Node 518073011 is the Apparel & Accessories node under the Pet Supplies node. Node 492846011 is a special "refinement" node that contains all dog-related products. It's not intended to be viewed directly as a web page at Amazon.com. Instead, it's used to filter products in other nodes so that only the ones for dogs are displayed.

Notice also that Amazon's merchant ID (ATVPDKIKX0DER) is in the URL for the Dogs / Apparel page.

Amazon uses the information in the URL to display Amazon's products that are in both the "Dogs" node and the "Apparel & Accessories" node. In this way they have dynamically created a "Dogs / Apparel" node when one doesn't actually exist.

So, we can no longer directly query for "Dogs / Apparel & Accessories" products using A2S. We can query both the "Dogs" and "Apparel & Accessories" nodes and filter the results ourselves to duplicate what Amazon is doing, but with a large number of products it is difficult to do within the confines of the "one-second rule."

Perhaps in the future, the A2S developers will add functionalilty allowing us to specify multiple browse nodes in a query and return only products that are in all the specified nodes. In the mean time, the SearchBins response group (and the options associated with it) provides some functionality for duplicating what is being done on Amazon's site.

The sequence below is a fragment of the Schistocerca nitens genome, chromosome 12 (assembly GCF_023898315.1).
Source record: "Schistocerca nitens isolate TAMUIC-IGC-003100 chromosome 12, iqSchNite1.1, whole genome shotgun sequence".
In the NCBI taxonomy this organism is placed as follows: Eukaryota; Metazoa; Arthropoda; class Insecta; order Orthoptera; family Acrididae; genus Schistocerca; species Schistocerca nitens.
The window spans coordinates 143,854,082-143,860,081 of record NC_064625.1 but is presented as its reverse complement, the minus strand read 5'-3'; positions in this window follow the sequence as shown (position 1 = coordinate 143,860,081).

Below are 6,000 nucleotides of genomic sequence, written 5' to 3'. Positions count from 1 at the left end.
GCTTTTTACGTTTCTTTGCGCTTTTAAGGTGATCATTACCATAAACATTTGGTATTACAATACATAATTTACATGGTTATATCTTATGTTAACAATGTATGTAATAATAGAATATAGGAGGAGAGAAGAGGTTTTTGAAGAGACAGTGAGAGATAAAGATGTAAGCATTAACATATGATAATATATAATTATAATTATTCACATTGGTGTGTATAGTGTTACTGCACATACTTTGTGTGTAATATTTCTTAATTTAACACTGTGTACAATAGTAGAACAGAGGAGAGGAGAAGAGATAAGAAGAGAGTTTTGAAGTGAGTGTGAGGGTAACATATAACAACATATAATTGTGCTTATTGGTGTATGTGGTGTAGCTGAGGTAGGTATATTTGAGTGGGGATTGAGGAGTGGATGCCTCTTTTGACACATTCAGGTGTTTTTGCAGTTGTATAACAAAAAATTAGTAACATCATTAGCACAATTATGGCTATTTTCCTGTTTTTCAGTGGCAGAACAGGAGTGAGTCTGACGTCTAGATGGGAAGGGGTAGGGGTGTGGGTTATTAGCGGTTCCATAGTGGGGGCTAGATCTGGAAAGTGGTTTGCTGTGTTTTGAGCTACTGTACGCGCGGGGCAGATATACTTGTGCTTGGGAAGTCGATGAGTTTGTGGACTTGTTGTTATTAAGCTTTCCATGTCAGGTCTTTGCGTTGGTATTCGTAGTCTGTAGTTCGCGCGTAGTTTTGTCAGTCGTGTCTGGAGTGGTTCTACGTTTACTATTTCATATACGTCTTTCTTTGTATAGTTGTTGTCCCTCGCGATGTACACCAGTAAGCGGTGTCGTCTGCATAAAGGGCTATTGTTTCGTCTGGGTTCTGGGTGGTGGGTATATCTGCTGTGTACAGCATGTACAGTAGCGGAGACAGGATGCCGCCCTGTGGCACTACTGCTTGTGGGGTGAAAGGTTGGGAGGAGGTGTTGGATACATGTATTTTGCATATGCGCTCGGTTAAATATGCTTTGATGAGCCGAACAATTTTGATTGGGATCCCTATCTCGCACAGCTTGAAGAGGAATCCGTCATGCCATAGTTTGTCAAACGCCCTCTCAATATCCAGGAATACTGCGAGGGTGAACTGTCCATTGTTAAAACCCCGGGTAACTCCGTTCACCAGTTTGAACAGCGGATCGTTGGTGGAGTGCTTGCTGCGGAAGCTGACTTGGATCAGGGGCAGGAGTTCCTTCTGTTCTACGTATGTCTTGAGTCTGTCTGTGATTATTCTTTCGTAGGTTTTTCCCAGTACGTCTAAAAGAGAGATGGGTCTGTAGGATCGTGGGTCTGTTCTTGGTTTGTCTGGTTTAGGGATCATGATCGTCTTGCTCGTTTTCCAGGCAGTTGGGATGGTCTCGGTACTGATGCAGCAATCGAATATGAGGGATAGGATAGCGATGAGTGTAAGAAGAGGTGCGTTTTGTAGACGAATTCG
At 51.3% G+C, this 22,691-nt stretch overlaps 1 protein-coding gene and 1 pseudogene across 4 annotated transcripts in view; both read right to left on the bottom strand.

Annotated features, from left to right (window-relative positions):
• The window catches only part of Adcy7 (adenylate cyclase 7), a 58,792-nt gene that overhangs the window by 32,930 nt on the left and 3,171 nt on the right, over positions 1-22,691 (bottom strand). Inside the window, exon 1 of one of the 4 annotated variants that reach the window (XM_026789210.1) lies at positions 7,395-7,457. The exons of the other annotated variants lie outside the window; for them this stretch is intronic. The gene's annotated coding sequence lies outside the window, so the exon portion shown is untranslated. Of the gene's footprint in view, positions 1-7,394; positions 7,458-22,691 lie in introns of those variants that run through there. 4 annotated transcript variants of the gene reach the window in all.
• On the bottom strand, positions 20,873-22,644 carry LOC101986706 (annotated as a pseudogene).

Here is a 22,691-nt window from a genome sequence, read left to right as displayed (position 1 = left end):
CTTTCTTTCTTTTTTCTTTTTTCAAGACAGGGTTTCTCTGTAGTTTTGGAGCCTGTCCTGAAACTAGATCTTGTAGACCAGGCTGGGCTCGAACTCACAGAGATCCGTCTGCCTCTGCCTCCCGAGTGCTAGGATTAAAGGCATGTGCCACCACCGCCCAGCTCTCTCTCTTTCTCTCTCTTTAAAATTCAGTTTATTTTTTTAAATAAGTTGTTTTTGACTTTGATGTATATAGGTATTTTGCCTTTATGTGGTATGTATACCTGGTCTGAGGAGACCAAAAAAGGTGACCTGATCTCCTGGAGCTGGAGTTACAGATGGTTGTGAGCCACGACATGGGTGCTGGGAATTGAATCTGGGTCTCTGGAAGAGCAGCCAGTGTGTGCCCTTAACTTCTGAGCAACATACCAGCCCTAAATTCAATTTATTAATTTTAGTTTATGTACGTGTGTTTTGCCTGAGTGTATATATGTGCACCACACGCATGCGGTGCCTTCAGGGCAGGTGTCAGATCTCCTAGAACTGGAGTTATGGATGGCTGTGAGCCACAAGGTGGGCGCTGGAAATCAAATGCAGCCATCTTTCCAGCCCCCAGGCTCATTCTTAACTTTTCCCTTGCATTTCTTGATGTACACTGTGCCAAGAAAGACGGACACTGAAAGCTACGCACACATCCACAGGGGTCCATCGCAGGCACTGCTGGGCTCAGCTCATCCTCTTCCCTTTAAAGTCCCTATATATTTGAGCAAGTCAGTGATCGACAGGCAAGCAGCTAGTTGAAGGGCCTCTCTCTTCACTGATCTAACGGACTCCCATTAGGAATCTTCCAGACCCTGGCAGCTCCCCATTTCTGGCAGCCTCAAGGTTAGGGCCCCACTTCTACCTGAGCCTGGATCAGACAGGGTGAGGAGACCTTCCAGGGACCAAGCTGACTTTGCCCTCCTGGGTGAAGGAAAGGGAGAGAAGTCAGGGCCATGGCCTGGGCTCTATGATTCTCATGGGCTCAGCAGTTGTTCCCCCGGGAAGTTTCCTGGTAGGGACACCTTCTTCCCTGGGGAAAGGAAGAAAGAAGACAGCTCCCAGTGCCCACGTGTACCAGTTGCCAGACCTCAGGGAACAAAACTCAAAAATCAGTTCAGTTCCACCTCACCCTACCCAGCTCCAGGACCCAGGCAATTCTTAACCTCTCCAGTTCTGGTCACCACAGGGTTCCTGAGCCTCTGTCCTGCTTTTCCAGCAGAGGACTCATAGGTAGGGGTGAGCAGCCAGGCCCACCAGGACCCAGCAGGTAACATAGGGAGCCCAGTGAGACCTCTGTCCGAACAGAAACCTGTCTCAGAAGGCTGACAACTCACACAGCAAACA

Merchant Filters

Another way Amazon is moving away from manually populating browse nodes is to use "filters" based on the merchant selling the products. One example is the Armani Exchange node (391848011):

http://www.amazon.com/b?ie=UTF8&node=391848011

On Amazon's site, it appears that the node has children. But, it doesn't really. Amazon's dynamically creating the "children" by filtering products in other nodes based on Armani Exchange's Merchant ID (A2I38I2YSDNB86). For example, if you click on the "Sweaters" link on the Armani Exchange page at Amazon.com, Amazon takes you to the following URL:

http://www.amazon.com/Sweaters-Men-Apparel/b/ref=sc_bb_br_391848011_1?ie=UTF8&node=1044442&no=391848011&me=A2I38I2YSDNB86